Paper Dolls

Quite possibly the weakest area of the game is its art style. Yes, it’s a choice, but it also feels uninspired and very much that we’ve been down this road before. The overworld maps are just that, maps sectioned off into large areas with various rivers, mountains, other formations, towns, and settlements scattered about. The combat stages are set on top of graph paper with your characters presented as cut-out paper dolls that basically wiggle when they attack. The monsters, while offering a decent amount of variety, appear and attack in much the same way. The attacks, both spells and physical, are along the lines of a Pokemon game: You’ll see a little swipe or spell effect happening, but the important part is the numbers you see popping up. It’s not distracting, but it’s not exactly engaging either. I will give them props for the fact that the character graphic changes with both gear and alterations brought on by the game itself. Whether it’s a belt, a necklace, or a newly formed wing, they are all reflected in the character graphic. But when done with such rudimentary graphics, it feels like the very least they could do. I don’t think the graphics will turn anyone off from the game, but they certainly don’t add anything to the mix.

Storybook Shortcomings

Because of the simplistic graphics, this game isn’t likely to stress your machine while running it. There wasn’t so much as a hiccup while I played. The only minor issue that came up was vaguely Mad Lib sounding dialog in a few places. I have to assume this is from the procedural generation of some of the story beats, but they did stand out and pulled me from the immersion the rest of the game provided so well. Conversely, the music does a wonderful job of evoking the feeling of a much larger game. While there are only a handful of tracks, all feel suitably epic and stirring for the story weaving itself in front of you. It’s honestly one of the few games I didn’t find myself muting the music after the first few rounds. If anything, I wished there was more of it so the same sounds didn’t continue to play, but it’s far from a deal-breaker.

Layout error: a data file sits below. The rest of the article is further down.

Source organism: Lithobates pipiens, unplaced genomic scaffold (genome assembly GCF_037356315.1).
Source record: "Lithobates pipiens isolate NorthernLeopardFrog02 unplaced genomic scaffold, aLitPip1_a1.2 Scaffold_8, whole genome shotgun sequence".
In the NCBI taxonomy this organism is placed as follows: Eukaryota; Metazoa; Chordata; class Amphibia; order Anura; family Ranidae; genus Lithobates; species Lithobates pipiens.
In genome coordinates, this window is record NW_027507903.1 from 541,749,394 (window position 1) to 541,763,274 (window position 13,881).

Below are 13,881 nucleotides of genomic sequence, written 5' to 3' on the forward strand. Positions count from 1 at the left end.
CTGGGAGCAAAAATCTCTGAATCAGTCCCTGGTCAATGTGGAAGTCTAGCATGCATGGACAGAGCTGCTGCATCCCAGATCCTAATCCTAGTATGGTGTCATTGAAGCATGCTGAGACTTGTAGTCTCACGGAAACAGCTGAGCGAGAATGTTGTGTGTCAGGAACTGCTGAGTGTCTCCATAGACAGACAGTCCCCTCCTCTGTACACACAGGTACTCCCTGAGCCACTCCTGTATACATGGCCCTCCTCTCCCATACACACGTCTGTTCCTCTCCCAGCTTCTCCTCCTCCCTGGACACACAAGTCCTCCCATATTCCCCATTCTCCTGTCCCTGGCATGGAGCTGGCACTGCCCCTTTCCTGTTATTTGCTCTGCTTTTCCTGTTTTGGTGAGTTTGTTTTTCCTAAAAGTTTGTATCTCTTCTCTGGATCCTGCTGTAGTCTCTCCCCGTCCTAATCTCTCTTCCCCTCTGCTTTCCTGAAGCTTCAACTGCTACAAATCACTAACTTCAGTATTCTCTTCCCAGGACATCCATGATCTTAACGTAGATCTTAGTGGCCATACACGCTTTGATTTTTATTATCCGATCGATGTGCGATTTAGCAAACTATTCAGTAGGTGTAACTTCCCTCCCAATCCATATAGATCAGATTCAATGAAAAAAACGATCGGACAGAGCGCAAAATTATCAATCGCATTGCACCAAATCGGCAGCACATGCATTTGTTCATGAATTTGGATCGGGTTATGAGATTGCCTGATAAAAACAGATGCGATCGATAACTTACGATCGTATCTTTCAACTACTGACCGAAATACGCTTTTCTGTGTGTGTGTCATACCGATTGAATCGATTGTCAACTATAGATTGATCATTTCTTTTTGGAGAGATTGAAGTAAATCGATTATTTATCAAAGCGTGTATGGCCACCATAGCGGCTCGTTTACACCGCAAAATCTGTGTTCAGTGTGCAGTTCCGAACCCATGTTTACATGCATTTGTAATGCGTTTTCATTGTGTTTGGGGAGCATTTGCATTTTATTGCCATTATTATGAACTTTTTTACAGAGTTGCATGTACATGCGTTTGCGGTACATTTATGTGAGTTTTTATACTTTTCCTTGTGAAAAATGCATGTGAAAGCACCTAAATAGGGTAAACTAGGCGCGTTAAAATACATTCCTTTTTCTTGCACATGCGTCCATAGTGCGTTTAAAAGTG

Conclusion: Cut To The Chase

While there are a few minor gripes with the title, there is still an overwhelming amount of things to enjoy. The ability to build not only a story, but a legacy of characters that belong to you makes up for a lot. The replayability of a title like this is limited only by your own stamina to go “just one more cycle”. Even if the same story comes up, you can always choose to tackle it in a different manner, often leading to very different results. Any gamer who has a love for the pen and paper games where role-playing originated will find a lot to love here. I’d also like to note that the game does offer multiplayer co-op, unfortunately, it was not something I had the chance to experience myself. If you chose to do so, it does utilize Steam’s Share Play to make gaming with a buddy easy to set up. Whether you are going in with a buddy or taking the trip solo, it’s absolutely a trip worth taking for fans of the genre.


  • Engaging story that’s rarely the same thing twice
  • Your choices really do matter
  • These characters grow to be uniquly yours


  • The art style isn’t going to push any envelopes
  • Some lines can feel a bit random

Managing to capture a small part of what it feels like to sit at a table with a GM, this is a delight for RPG lovers everywhere.